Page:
We talk a lot at SOCIALDEVIANT about the seismic shifts in human behaviors that have happened over the last decade, driven by changes in technology, new forms of media, and the ways in which we communicate.
Think about the massive transition from TV to the web. From web to mobile. From mobile to social. Think about the scale of changes around how we work, play, connect and consume at each of these junctures. We are talking big, gnarly differences, not just changes in aesthetic.
So, what is the next technology changing the way we capture, share and live our lives? Say hello to the Ephemeral Web.
- No timelines, news feeds or profiles for people to judge, after the fact, at a single glance
- Every piece of content as an opportunity for a new first impression
- Identity tied to two-way conversation, not one-way broadcasting
This isn’t new. Snapchat has been around for years and grown far beyond sexting teens to become the communication weapon of choice for nearly anyone under 25. Places like Tumblr have allowed “anonymous” accounts since day one, serving a growing number of users looking for a safe place to share their true journeys, desires and dreams, separate from the wall where their aunts come to say “Happy Birthday” every 12 months.
This juxtaposition between living in public but sharing in private is the crux of the rise of Ephemeral behaviors. As people’s sharing and consumption habits have exploded, a vacuum has been created. People love broadcasting their ideal self on places like Facebook and Instagram. It’s why these platforms thrive and why we as consumers check them an average of 15 times per day. The result is a dearth of places for people to share their ACTUAL LIVES, in real-time, as purely as possible.
Snapchat lets you broadcast your day-to-day life as if it was your squad’s private camera man. Periscope (and live video in general) lets you show people what you are doing right this second, as if they were flies on the wall. Both experiences foster a level of intimacy and access unachievable on most social platforms.
We’re on the verge of big changes in how social content is produced, distributed and consumed. With that as our context, let’s think about what brands should be considering over the next 6 months while planning for these shifts.
Three Things Brands Must Master
to Dominate the Ephemeral Web
The truly real-time nature of Snapchat and live streaming video (be it Periscope, Facebook Live or Meerkat) is probably the biggest change from just a year ago. Knowing that something just happened (or is happening) creates a level of drama and connection once reserved for collective IRL experiences like a concert or dinner party. Plus, knowing that the content will be gone tomorrow adds scarcity and exclusivity to the mix, thereby creating tension and ultimately, real connections.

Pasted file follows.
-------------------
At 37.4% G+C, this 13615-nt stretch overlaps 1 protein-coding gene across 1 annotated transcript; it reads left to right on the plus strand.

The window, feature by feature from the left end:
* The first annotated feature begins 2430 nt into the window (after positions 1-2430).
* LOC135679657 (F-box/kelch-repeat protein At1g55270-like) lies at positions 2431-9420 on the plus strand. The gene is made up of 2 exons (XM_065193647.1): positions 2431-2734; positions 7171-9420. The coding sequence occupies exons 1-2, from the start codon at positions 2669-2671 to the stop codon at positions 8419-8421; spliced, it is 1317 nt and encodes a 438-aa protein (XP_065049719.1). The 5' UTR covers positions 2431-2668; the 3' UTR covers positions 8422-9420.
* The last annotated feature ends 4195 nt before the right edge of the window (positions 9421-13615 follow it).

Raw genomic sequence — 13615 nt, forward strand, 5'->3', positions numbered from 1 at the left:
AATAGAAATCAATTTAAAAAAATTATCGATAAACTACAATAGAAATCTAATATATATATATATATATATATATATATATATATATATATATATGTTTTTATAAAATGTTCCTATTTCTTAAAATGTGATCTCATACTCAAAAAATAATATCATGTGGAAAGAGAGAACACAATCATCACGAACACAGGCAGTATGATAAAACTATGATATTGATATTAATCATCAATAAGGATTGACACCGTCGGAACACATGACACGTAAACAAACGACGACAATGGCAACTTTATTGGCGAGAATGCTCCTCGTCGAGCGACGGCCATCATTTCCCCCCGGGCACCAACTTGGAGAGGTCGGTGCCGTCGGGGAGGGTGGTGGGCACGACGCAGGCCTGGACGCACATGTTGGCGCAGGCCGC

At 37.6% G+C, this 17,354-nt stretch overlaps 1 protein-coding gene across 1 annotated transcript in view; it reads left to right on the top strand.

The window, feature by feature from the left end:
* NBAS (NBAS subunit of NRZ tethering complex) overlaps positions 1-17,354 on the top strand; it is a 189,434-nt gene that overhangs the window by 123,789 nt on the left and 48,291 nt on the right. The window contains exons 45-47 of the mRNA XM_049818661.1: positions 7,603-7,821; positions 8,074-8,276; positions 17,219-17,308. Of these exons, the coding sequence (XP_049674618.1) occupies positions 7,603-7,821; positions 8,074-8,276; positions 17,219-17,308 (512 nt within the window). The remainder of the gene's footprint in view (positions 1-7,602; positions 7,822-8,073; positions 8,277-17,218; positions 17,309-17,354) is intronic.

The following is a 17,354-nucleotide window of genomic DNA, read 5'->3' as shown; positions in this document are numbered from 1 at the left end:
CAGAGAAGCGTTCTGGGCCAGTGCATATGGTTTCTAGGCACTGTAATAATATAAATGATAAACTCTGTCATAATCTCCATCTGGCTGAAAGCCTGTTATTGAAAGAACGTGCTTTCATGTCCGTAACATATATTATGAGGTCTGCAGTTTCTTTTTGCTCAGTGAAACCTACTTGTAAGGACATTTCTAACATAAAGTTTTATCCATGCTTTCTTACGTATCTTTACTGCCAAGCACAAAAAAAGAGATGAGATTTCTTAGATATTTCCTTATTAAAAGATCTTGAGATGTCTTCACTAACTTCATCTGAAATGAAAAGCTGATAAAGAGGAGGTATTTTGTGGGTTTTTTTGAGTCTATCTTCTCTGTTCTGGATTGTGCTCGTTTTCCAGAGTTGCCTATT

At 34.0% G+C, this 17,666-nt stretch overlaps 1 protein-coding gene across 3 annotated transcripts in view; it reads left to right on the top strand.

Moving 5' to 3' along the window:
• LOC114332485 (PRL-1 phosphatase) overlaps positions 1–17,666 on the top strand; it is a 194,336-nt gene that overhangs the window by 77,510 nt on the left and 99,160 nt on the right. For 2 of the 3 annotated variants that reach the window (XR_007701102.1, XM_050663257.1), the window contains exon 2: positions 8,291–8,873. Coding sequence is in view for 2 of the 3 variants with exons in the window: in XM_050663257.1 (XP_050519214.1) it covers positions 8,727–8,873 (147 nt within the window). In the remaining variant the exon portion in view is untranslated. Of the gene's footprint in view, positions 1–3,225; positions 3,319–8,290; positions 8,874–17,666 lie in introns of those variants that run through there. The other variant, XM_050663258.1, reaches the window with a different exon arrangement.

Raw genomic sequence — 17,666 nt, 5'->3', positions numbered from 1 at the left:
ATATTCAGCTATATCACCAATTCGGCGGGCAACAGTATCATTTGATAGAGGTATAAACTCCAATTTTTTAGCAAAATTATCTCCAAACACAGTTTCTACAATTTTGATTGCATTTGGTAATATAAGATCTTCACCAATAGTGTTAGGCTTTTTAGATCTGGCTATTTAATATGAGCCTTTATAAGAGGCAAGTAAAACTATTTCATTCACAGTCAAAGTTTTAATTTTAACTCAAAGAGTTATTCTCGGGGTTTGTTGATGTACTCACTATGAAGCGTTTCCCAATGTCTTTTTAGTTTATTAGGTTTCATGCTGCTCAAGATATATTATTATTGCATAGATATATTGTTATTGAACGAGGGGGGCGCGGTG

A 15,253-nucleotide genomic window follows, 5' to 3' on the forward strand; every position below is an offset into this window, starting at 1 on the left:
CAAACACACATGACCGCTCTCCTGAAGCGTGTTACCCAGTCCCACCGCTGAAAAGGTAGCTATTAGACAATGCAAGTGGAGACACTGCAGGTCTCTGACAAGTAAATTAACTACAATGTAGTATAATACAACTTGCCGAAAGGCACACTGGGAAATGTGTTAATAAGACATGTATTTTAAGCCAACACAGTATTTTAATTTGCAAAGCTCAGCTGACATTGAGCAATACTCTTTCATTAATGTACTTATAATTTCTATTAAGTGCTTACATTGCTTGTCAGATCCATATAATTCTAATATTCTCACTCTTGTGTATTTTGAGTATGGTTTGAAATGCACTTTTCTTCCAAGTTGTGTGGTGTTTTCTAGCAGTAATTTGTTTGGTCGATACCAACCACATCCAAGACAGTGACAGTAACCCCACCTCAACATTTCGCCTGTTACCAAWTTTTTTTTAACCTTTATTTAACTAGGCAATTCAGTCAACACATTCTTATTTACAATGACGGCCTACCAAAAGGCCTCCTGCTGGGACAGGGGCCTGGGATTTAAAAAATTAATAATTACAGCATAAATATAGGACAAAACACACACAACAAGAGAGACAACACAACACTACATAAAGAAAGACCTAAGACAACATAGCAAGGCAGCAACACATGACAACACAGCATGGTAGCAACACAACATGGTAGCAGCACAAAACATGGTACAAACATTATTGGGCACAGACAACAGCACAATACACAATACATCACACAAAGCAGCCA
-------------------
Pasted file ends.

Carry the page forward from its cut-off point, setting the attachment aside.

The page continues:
Brands must start looking at each piece of content as a new first impression. It’s now less about getting a person to recall a single piece of content a day, week, or month later and more about building experiences and campaigns that create a desire in followers to come back tomorrow to see what’s new, what’s next. How does your content interact with the context (time, real life events, geography) it resides in?
Burberry perfectly tapped into this notion by creating a fake “heist” which featured models breaking into one of their retail stores and broadcasted the resulting mini movie natively on Snapchat.
People now share a magnitude more of content today on Snapchat, from the same events than they did just 24 months ago on Instagram. Where we would once share a single photo each day from a music festival, we now share dozens of images and videos, stitched together and broadcast as they happen in our Snapchat Story.
This faster cycle of sharing leads to seemingly deeper connections with the people you follow online. It doesn’t feel like the TL;DR version of someone’s life; it feels like watching a rough draft being created. It’s real and raw and you never know what will happen next. You are watching a person’s process, not just celebrating their ultimate result.
That is a scary thing to think about as a brand. As marketers, we are taught to avoid third rails and highlight the pretty things. The Ephemeral web begs brands to lean into their bruises. What better place to take on a sticky subject matter than a platform like Snapchat, where content disappears and your viewership feels more like a private party than a public shaming?
We see brands every single day that have thousands of followers on Instagram yet follow ZERO people back. This is (other than ridiculous) not sustainable in the Ephemeral Web.
People gravitate to ephemeral platforms for the conversation– the back and forth, the mutual connection. If you and your community management team aren’t spending as much time on Snapchat (or Instagram for that matter!) replying as you are sharing your stories, you are doing it wrong. You have to go far beyond your Twitter auto-responders and Facebook canned responses to succeed here. You have to be nimble and creative. Really, you just have to act like a human.
The biggest thing to understand about the Ephemeral Web is this: We are entering one of the rare times in technology when marketers are playing catch up with consumers. Brands are following human behaviors rather than trying to change them. As you think about how your brand will take on this new paradigm, remember: Ephemeral platforms will evolve and change while the behaviors driving this momentum are here to stay.